EECS 213: Introduction to Computer Systems, Fall, 2013

Instructor:Peter A. Dinda (Office Hours: Thursdays 2-5pm or by appointment, Tech L463)
Teaching Assistants: Kyle Hale (Office Hours: Wednesdays 10-1 or by appointment, Ford 2-221)
Maciej Swiech (Office Hours: Tuesdays, 10-1 or by appointment, Ford 2-221)
Lecture Time:Mondays and Wednesdays, 2-3:20pm
Lecture Location:Tech LR4
Recitation Time:Mondays, 6pm (starts second week)
Recitation Location:Tech L361
Enrollment Limit:70

The class enrollment will be limited to 70 students. We are letting students in from the waiting list as space is available, giving priority to CS students. If you're in this situation, you should have received a permission number by email. If you're a CS student, and aren't on the waiting list, please email.

EECS 213 is a required core course in the Computer Science curriculum in both McCormick and Weinberg. It is also a required course for CS minors in both schools. 213 can also be taken for credit within the Computer Engineering curriculum.


We will not be using Blackboard for anything. For critical announcements, we will send email to the addresses that CAESAR maintains. Mostly, we will use (and want students to use) the Google Group EECS 213 at Northwestern for simple, persistent, and searchable communication among everyone in the class. This is where you want to go to post questions about lecture, homework, and programming projects. You need to sign up to access the group, which you can do here - You must either use a Northwestern email addresses, or a gmail address that we can easily map to your actual name.
Subscribe to EECS 213 at Northwestern
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Accounts, Remote Access, Getting Started with Unix

  • You will have a Linux account on the Wilkinson and TLab machines. Both labs are very convenient for working together. Mostly, though, you'll be using those machines as terminals. You should also be able to use NUIT labs near Tech, as these have been upgraded with remote tools like SSH, X11, VNC, and NX.
  • You will also have a Linux account on a private server we have set up. These accounts will be discussed in class.
  • You will be able to access the private server remotely using SSH (text-based login), NX (graphical remote desktop sessions), and X11 tunneled through SSH (remote graphical windows).
  • If you haven't used Linux or Unix before, you may want to watch this video: Introduction to Unix (Peter Dinda) (Real, Part 1, Real, Part 2 - use your netid and password to access these) or check out Prof. Bustamante's List of C and Unix Resources.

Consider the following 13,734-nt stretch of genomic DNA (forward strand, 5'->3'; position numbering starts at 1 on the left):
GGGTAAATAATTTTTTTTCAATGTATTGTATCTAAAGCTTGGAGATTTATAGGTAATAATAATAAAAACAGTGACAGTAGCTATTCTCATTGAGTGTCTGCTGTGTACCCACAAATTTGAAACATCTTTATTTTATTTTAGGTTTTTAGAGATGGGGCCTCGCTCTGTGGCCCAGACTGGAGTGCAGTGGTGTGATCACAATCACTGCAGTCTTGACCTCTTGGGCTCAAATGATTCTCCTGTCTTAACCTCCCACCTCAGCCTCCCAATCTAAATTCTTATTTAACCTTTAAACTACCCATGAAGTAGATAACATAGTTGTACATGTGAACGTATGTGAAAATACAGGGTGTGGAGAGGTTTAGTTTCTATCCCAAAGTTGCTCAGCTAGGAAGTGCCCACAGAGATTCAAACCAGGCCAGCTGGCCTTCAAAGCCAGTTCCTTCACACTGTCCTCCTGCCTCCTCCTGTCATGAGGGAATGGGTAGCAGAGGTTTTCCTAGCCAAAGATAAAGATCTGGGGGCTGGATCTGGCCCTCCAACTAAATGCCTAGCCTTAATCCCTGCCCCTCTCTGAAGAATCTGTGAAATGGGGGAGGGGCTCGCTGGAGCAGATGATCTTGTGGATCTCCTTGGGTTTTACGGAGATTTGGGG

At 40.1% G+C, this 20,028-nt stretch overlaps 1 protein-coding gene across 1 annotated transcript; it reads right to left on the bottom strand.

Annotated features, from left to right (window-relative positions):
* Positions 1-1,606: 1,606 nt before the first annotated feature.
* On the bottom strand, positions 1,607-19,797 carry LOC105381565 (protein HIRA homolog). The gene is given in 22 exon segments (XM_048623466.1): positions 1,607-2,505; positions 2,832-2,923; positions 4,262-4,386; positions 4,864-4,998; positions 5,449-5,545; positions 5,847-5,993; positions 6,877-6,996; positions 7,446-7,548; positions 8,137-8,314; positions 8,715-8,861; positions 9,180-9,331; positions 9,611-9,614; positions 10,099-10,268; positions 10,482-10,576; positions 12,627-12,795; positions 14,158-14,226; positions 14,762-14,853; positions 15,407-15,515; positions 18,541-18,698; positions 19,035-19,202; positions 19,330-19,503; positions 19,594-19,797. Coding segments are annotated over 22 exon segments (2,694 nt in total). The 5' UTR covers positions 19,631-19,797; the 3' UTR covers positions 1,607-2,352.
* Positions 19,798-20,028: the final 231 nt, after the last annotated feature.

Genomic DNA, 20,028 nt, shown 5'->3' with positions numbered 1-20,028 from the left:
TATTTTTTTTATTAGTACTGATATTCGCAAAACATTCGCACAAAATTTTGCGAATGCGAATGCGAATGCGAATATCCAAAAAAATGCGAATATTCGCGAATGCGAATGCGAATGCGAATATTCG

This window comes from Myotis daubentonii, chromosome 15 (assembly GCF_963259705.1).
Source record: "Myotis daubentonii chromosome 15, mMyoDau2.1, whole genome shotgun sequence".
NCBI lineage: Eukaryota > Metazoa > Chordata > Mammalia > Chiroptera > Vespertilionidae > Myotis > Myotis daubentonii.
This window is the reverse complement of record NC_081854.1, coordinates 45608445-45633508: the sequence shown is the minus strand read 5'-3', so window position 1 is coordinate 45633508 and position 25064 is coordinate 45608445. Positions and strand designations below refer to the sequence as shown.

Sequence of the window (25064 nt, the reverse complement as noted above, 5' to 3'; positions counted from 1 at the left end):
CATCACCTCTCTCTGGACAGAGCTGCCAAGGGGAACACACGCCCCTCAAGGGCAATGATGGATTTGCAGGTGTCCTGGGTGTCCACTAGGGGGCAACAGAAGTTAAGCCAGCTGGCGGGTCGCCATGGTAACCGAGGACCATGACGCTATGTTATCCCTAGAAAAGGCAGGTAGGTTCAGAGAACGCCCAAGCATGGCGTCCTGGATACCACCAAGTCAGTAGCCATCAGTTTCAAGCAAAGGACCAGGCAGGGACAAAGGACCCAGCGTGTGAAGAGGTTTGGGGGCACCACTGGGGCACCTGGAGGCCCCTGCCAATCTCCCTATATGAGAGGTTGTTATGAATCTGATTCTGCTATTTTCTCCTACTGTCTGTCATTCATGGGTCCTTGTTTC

• Handouts

  • Syllabus (pdf)

  • Physics To Logic (pdf)
  • Unix Systems Programming In A Nutshell (pdf)
  • Sockets In A Nutshell (pdf)
  • Concurency (pdf)
  • Programming Assignments

  • Data Lab (pdf) (Out: 4/2, In: 4/17)
  • Bomb Lab (pdf) (Out: 4/17, In: 5/6)
  • Buffer Lab (pdf) (Out: 5/6, In: 5/20)
  • SETI Lab (or Parallelism Lab) (pdf) (out: 5/20, In: 6/5)
  • Homework Assignments

  • HW 1: Integer and Floating Point Number Representations (pdf) (Out: 4/3, In: 4/15)
  • HW 2: De-compiling Assembly Code (pdf) (Out: 4/15, In: 4/29)
  • HW 3: Memory and Cache (pdf) (Out: 4/29, In: 5/15)
  • HW 4: Virtual Memory and I/O (pdf) (Out: 5/22, In: 6/5)
  • Lecture-related pointers

  • My Lecture Slides
    I am not using slides all that much. Nonetheless, the lectures for which I have used slides will appear below. You may also find the CMU lecture slides (see below) to be useful.
  • General lecture slides for the CMU version of the class
  • Java applets showing how gates are built from CMOS transistors
  • Java simulators of logic and more complex circuits
  • Resources

  • The Book's Student Site
    Contains many useful FAQs, Primers, etc.
  • The Book's Code
  • Make Introduction (pdf)
  • Gdb commands (pdf)
  • Gdb manual (html)
  • The ELF Format (pdf)
  • Comparison with GAS format and Intel's assembler format (text)
  • The Intel Architecture Manuals and the AMD Architecture Manuals
  • Gentle introduction to 64 bit x86 assembly (alternate link)
  • Compare and contrast with the beautiful and much mourned DEC Alpha, and with the very much alive and kicking ARM architecture that powers your phone and tablet
  • Overview of the Linux Kernel (pdf) (This is very old, but still a good intro)
  • Cygwin Unix Emulation Environment for Windows
  • Wilson, P., et al, Dynamic Storage Allocation: A Survey and Critical Review, International Workshop on Memory Managment, September, 1995. (pdf)

  • Peter Dinda
    Last modified: Tue Jun 4 13:48:59 CDT 2013